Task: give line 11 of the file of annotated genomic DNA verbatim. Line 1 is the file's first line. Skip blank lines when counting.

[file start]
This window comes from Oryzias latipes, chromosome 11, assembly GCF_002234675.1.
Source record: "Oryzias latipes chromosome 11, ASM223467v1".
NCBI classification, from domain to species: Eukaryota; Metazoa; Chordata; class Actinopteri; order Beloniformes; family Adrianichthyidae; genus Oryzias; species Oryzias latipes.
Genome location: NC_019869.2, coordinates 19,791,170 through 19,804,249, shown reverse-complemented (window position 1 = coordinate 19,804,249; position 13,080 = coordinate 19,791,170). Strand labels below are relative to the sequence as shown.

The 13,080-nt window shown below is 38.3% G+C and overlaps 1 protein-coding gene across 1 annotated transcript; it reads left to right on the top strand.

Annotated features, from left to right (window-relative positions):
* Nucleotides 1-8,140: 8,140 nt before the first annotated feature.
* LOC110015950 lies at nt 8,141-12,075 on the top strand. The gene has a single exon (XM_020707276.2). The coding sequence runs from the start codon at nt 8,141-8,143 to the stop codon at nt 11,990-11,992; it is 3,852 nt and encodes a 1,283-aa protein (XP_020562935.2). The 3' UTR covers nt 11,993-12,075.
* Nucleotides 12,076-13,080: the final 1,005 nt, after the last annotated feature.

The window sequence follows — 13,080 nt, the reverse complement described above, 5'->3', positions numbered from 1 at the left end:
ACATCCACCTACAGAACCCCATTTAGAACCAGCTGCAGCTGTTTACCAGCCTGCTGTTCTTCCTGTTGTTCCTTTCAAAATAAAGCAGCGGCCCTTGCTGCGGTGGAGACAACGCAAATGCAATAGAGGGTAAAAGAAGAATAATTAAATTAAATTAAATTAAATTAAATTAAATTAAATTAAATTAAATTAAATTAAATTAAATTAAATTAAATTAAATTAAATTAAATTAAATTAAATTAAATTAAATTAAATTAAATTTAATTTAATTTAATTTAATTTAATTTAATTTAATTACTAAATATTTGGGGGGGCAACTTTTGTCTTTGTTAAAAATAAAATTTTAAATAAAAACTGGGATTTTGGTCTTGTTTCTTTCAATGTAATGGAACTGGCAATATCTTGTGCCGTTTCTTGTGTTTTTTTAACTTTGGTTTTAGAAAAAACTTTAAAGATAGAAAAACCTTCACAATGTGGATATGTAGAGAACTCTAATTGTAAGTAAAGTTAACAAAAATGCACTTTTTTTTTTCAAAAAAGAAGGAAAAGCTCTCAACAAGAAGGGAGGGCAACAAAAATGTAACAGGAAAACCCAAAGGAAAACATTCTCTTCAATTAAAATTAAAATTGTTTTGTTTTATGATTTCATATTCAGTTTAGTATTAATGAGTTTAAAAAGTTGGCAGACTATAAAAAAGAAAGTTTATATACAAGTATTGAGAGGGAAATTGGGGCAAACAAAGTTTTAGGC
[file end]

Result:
ACATCCACCTACAGAACCCCATTTAGAACCAGCTGCAGCTGTTTACCAGCCTGCTGTTCTTCCTGTTGTTCCTTTCAAAATAAAGCAGCGGCCCTTGCTGCGGTGGAGACAACGCAAATGCAATAGAGGGTAAAAGAAGAATAATTAAATTAAATTAAATTAAATTAAATTAAATTAAATTAAATTAAATTAAATTAAATTAAATTAAATTAAATTAAATTAAATTAAATTAAATTAAATTAAATTAAATTAAATTAAATTTAATTTAATTTAATTTAATTTAATTTAATTTAATTACTAAATATTTGGGGGGGCAACTTTTGTCTTTGTTAAAAATAAAATTTTAAATAAAAACTGGGATTTTGGTCTTGTTTCTTTCAATGTAATGGAACTGGCAATATCTTGTGCCGTTTCTTGTGTTTTTTTAACTTTGGTTTTAGAAAAAACTTTAAAGATAGAAAAACCTTCACAATGTGGATATGTAGAGAACTCTAATTGTAAGTAAAGTTAACAAAAATGCACTTTTTTTTTTCAAAAAAGAAGGAAAAGCTCTCAACAAGAAGGGAGGGCAACAAAAATGTAACAGGAAAACCCAAAGGAAAACATTCTCTTCAATTAAAATTAAAATTGTTTTGTTTTATGATTTCATATTCAGTTTAGTATTAATGAGTTTAAAAAGTTGGCAGACTATAAAAAAGAAAGTTTATATACAAGTATTGAGAGGGAAATTGGGGCAAACAAAGTTTTAGGC